Sharks Have Brains Like... Ours
After five shark fatalities in the past year, the Western Australian government announced a plan to hunt and kill great white sharks, an endangered species, in September. Conservationists have harshly criticized the new "shark mitigation plan to protect beach goers" which provides $6.85 million in funding for the tracking, catching and "if necessary," killing of sharks identified as being close proximity to beach goers.
There are other ways to prevent shark attacks besides killing them. New research about the neurology of sharks published in a special edition of the journal Brain, Behaviour and Evolution on the nervous systems of cartilaginous fishes could be key to developing "repellents" to keep them away from marine areas used by humans.
From dissecting the brains of more than 150 sharks, University of Western Australia shark researcher Kara Yopak discovered that their brains have a number of features like that of humans. As Yopak says to AFP, great white sharks actually have "quite large parts of the brain associated with their visual input, with implications for them being much more receptive to repellents targeting visual markers."
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Currently, most of the repellents send off a strong electronic signal that targets the electrosensitive pores sharks have on their heads for picking up the currents created by prey. But such technologies have been shown to be only partially effective in deterring great white sharks. As Yopak says,
A shark may recognise a poisonous sea-snake's markings and swim away, for example, and we can use this information to cue a response. It's about understanding how their neurobiology affects their (behaviour).
Yopak, who is part of a team of scientists at the university's Oceans Institute, also found that sharks' brains are of the same relative size as those of mammals or birds, thereby confuting the notion that they are "tiny-brained eating machines."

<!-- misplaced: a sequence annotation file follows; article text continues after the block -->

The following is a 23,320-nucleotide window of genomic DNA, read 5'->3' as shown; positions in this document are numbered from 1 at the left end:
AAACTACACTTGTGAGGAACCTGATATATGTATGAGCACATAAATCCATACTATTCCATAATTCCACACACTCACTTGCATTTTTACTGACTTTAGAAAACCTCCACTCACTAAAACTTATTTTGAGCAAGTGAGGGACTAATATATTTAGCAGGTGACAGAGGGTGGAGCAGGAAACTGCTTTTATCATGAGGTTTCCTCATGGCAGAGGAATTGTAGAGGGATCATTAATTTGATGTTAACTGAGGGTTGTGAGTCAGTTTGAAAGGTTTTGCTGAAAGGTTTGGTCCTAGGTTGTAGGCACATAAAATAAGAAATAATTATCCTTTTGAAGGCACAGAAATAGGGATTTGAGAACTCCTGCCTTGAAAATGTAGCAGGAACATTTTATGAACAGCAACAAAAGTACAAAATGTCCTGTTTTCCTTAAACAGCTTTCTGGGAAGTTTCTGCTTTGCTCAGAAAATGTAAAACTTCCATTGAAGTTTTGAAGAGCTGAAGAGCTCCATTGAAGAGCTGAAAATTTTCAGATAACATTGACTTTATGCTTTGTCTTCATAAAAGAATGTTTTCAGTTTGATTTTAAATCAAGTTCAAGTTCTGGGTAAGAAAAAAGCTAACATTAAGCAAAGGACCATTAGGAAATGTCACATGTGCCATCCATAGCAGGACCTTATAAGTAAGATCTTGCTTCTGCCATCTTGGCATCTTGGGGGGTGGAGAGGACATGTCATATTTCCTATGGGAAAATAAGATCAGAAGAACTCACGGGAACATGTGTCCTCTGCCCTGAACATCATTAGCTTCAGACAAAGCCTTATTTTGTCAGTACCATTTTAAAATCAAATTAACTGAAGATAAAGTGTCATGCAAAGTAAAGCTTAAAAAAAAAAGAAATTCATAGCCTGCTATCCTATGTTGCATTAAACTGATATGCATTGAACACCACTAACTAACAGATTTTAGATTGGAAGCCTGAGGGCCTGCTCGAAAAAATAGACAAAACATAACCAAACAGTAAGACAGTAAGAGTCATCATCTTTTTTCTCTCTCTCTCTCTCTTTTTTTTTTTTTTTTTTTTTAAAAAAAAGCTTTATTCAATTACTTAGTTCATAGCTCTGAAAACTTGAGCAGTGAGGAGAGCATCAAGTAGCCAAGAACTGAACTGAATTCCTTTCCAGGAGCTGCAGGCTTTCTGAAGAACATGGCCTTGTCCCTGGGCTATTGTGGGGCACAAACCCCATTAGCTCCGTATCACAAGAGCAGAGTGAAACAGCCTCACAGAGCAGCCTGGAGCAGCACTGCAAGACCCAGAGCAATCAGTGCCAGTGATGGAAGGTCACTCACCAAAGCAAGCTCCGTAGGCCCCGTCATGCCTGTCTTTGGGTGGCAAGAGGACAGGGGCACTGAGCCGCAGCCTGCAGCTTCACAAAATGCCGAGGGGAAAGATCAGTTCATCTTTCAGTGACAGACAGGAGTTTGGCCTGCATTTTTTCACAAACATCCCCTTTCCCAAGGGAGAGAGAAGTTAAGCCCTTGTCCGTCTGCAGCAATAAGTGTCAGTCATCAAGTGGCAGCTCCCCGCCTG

As Kopak writes in a preface (pdf) to the journal:
To the general public, the term 'shark' is often synonymous with mystery, fear, and morbid fascination. To an evolutionary neuroscientist, however, sharks and their relatives (skates, rays, elephant sharks, and chimaerids) represent a key a stage in the evolution of gnathostomes, with the appearance of the first fully formed neural 'bauplan' that is present in all extant jawed vertebrates.
That is, studying how the shark nervous system has evolved, as well as how sharks and their relatives "receive and process information from their environment" and the implications of these "evolutionary adaptations in sensorimotor function" for their nervous systems, can teach us something not only about their neurology but our own.
The Western Australian government's shark mitigation plan also included funds for trial shark enclosure, a shark tagging program, more jet skis for rescuers and more helicopter patrols of beaches - and more research funds. Clearly it would be a positive step for the latter to be used to support research like Yopak's. Her discovery about the similarities between sharks' brains and ours makes it all the more important to find other ways for all of us to share the ocean and, to the extent possible, co-exist.
If sharks' neurology resembles ours, hunting and killing them seems even more cruel and unnecessary.